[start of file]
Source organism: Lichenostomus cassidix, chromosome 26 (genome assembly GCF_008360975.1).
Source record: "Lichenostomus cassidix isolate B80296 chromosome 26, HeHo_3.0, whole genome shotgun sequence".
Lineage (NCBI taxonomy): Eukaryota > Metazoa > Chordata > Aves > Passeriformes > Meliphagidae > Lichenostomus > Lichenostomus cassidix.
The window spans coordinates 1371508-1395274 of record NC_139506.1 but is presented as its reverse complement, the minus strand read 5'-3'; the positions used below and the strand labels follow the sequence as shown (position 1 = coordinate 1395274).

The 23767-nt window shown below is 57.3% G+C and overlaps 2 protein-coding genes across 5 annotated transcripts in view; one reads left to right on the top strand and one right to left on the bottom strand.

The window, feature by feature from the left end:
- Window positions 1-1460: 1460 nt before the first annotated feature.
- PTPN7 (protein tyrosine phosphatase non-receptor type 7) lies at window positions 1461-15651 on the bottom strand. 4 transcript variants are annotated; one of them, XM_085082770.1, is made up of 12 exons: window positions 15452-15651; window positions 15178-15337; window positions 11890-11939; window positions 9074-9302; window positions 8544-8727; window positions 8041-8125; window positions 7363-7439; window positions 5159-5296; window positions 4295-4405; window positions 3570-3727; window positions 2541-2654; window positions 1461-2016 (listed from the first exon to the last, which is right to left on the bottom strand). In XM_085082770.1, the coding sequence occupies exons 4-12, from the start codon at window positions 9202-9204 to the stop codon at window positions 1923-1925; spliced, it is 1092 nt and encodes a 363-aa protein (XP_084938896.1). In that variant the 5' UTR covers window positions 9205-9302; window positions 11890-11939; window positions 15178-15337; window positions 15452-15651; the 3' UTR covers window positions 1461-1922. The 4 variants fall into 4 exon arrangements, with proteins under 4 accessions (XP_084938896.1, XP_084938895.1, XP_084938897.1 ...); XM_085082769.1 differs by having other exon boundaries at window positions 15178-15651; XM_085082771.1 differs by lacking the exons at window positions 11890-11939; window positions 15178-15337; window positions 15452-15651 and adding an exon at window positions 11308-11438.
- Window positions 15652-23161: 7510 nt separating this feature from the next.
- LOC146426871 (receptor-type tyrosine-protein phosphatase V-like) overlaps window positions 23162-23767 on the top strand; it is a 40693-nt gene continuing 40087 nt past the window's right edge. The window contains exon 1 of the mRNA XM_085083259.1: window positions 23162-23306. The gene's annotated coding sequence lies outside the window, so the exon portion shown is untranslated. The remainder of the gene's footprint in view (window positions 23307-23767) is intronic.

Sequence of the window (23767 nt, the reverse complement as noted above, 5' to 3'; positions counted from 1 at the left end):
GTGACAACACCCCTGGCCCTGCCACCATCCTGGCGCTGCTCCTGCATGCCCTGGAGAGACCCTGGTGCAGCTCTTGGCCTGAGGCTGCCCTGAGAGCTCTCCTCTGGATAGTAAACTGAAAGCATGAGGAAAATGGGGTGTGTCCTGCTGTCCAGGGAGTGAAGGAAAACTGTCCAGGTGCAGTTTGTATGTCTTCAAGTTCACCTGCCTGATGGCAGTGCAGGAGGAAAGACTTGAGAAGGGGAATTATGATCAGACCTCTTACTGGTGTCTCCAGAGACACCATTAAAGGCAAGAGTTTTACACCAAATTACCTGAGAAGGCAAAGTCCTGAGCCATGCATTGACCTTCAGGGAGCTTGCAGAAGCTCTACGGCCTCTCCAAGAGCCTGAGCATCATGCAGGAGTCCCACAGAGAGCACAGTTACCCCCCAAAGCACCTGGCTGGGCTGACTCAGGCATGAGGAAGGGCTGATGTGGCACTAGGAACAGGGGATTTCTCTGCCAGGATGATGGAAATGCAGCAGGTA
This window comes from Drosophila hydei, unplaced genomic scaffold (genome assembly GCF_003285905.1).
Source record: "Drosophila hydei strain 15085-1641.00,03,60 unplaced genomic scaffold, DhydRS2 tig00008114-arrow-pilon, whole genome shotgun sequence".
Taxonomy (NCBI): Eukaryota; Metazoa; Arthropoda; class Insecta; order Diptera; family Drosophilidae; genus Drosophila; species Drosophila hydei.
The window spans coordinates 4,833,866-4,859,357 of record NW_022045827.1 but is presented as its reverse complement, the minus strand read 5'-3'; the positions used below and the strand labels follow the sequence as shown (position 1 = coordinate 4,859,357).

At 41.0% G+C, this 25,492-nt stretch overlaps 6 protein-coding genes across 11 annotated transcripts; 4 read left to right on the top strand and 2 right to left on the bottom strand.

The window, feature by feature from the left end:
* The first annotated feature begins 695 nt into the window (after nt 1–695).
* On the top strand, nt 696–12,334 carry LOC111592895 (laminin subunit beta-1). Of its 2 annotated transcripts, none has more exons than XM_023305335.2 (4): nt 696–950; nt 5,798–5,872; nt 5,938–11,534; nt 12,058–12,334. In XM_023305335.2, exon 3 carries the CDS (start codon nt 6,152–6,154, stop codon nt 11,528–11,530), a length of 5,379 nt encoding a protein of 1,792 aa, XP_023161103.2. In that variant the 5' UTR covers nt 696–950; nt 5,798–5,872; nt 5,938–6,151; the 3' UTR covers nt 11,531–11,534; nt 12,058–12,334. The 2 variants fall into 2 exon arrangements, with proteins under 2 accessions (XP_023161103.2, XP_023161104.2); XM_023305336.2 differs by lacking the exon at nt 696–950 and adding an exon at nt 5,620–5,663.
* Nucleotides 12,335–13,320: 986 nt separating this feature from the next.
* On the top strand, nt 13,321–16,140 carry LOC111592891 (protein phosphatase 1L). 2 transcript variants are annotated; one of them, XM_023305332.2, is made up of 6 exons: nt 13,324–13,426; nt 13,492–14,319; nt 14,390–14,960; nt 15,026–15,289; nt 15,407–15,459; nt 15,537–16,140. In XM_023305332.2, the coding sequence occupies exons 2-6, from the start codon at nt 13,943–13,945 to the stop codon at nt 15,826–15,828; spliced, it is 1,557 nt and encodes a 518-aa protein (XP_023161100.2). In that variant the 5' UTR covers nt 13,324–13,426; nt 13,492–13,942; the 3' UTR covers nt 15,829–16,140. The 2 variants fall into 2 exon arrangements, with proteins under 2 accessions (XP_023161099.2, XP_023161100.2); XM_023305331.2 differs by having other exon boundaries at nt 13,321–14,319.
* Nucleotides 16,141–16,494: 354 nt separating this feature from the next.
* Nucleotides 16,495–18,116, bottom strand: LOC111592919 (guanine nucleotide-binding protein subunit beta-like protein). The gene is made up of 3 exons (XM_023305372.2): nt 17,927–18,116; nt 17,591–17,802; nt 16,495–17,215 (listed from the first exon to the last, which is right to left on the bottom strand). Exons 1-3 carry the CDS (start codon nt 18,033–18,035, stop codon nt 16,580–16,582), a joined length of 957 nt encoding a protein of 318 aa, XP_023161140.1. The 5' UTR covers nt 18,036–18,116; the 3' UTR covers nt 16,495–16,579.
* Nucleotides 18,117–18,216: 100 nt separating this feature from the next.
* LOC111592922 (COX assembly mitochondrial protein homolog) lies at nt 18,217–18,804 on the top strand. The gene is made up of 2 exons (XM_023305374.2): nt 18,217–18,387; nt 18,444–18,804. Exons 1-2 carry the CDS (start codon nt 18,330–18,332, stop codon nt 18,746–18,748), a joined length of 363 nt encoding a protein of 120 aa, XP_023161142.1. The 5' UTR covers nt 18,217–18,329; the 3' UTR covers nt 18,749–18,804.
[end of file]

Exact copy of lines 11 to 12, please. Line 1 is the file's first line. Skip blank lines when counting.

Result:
Sequence of the window (23767 nt, the reverse complement as noted above, 5' to 3'; positions counted from 1 at the left end):
GTGACAACACCCCTGGCCCTGCCACCATCCTGGCGCTGCTCCTGCATGCCCTGGAGAGACCCTGGTGCAGCTCTTGGCCTGAGGCTGCCCTGAGAGCTCTCCTCTGGATAGTAAACTGAAAGCATGAGGAAAATGGGGTGTGTCCTGCTGTCCAGGGAGTGAAGGAAAACTGTCCAGGTGCAGTTTGTATGTCTTCAAGTTCACCTGCCTGATGGCAGTGCAGGAGGAAAGACTTGAGAAGGGGAATTATGATCAGACCTCTTACTGGTGTCTCCAGAGACACCATTAAAGGCAAGAGTTTTACACCAAATTACCTGAGAAGGCAAAGTCCTGAGCCATGCATTGACCTTCAGGGAGCTTGCAGAAGCTCTACGGCCTCTCCAAGAGCCTGAGCATCATGCAGGAGTCCCACAGAGAGCACAGTTACCCCCCAAAGCACCTGGCTGGGCTGACTCAGGCATGAGGAAGGGCTGATGTGGCACTAGGAACAGGGGATTTCTCTGCCAGGATGATGGAAATGCAGCAGGTA